Samurai (SAM-er-eye) were Japanese warriors who were revered for their skills as warriors, but also for their distinct influence on Japanese fashion. Samurai first appeared in Japan as early as the eighth century c.e., but they truly rose to power in the eleventh century as elite warriors in service to their feudal lords, or daimyos. Other samurai served as guards of the imperial palace. The samurai were accorded special status after about 1600. They alone had the privilege of wearing two swords, they married only among their own class, and they passed their privileges on to their children. The word samurai literally means "to be on one's guard."
The samurai, or warrior class, replaced the court nobles who had once surrounded the ruler. These nobles had always worn ceremonial clothing and lived a very formal existence within large castles. The rulers understood that the samurai were strong and wise and capable of forming their own armies and taking control of the country. To keep the power of the samurai in check, the rulers encouraged the samurai to live by elaborate rules about dress and behavior. Samurai lived by a code of honor known as Bushido, the way of the sword. Loyalty, truthfulness, sincerity, and readiness to die for honor were its main attributes. The samurai also became very dedicated to ceremony and to acquiring and displaying meaningful colors, fabrics, and styles.
Samurai were dressed for speed and travel. Their basic uniform had wide hakama trousers, open halfway down the leg and ending above the ankle. The under-kimono of the samurai could be slipped off for a sword battle, while remaining secured at the waist by the hakama's hard waistband and ties. The overvest had impressive winged shoulders and was sleeveless, so that the samurai looked both grand and dangerous and was able to swing his arms around with his two swords.
Historically, samurai and geishas have been the two greatest influences on Japanese fashion and taste. Both had the status, visibility, and intelligence to cultivate distinctive colors, fabrics, and styles, changing them regularly to keep the public enthralled, much like today's rock stars or actors and actresses.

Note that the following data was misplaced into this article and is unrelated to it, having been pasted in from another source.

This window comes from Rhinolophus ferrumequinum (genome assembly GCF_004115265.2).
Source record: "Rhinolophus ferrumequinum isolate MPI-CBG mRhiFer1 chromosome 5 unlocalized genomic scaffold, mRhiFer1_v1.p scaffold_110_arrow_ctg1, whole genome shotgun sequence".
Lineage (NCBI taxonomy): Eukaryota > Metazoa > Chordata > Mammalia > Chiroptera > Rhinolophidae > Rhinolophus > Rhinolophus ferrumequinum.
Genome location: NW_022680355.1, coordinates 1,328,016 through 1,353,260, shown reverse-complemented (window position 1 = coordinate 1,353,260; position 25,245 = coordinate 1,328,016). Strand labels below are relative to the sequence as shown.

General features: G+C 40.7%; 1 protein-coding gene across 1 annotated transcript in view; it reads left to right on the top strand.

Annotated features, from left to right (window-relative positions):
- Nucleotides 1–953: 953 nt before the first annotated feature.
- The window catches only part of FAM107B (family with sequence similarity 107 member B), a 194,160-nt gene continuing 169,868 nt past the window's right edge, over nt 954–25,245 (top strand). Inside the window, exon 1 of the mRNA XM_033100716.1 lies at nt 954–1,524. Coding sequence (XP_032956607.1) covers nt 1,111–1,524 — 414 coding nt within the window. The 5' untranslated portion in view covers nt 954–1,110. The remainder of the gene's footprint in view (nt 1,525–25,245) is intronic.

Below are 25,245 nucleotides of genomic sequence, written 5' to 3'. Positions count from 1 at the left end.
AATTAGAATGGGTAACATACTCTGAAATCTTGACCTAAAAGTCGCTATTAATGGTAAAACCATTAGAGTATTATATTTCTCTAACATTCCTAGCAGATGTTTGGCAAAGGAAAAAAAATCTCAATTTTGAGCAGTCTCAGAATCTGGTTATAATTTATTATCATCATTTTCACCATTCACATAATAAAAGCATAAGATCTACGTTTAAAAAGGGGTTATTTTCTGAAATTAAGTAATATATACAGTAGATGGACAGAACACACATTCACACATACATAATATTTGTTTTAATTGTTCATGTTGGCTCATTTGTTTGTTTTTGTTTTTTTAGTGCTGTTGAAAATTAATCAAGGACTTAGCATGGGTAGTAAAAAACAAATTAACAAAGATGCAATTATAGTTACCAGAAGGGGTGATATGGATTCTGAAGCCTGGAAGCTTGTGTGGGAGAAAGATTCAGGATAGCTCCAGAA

Among the fashions that were developed by samurai in the fourteenth and fifteenth centuries, the hakama, or trouser, and kataginu, a ceremonial ensemble with winged shoulders, are the most distinctive. In recent times, samurai fashions have been well represented in Japanese theater, such as No plays and Kabuki, and in film, particularly the historical films of director Akira Kurosawa (1910–1998). (A No, or Noh, play is a classic Japanese dance-drama having a heroic theme, a chorus, and highly stylized action, costuming, and scenery.) The samurai film, in fact, has had a wide influence throughout the world. Akira Kurosawa's legendary movie, The Seven Samurai (1954), was the inspiration for the light saber battles in the film Star Wars (1977) and its sequels. Samurai suits of armor, made of ceramic plates sewn together, were the inspiration for the military flak jacket developed by the United States Army during World War II (1939–45). Samurai wore distinctive top-knot hairstyles and wore bold crests on their robes.
The samurai disappeared as a distinct class in the nineteenth century. In modern Japan some towns celebrate the history of the samurai by holding annual pageants or parades where participants dress in reproductions of historical samurai styles. The traditional practices of archery, swordsmanship, and martial arts all have their basis in samurai culture. Today, many practitioners of these disciplines are greatly respectful and knowledgeable about their samurai forefathers.
sam·u·rai / ˈsaməˌrī/ • n. (pl. same) hist. a member of a powerful military caste in feudal Japan, esp. a member of the class of military retainers of the daimyos.